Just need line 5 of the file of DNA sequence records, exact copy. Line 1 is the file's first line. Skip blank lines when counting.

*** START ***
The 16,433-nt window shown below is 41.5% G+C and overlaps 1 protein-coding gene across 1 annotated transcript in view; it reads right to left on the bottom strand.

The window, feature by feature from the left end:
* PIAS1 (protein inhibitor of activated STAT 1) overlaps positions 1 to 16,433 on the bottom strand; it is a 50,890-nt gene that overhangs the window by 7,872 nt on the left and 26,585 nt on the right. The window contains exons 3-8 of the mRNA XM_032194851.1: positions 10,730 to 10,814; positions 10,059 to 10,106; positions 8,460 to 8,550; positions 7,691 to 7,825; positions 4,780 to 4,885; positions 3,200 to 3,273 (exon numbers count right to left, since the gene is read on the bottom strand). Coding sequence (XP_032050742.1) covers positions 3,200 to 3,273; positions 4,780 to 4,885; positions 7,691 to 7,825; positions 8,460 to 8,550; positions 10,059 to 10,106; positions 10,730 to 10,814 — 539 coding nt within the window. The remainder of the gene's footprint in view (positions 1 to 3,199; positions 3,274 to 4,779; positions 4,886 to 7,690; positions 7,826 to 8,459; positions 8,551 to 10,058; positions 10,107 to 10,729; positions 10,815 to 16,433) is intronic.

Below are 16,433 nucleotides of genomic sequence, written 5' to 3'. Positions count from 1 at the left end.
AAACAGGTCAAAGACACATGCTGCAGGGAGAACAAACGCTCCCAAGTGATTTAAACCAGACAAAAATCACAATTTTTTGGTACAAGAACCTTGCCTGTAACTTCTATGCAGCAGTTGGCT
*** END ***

AAACAGGTCAAAGACACATGCTGCAGGGAGAACAAACGCTCCCAAGTGATTTAAACCAGACAAAAATCACAATTTTTTGGTACAAGAACCTTGCCTGTAACTTCTATGCAGCAGTTGGCT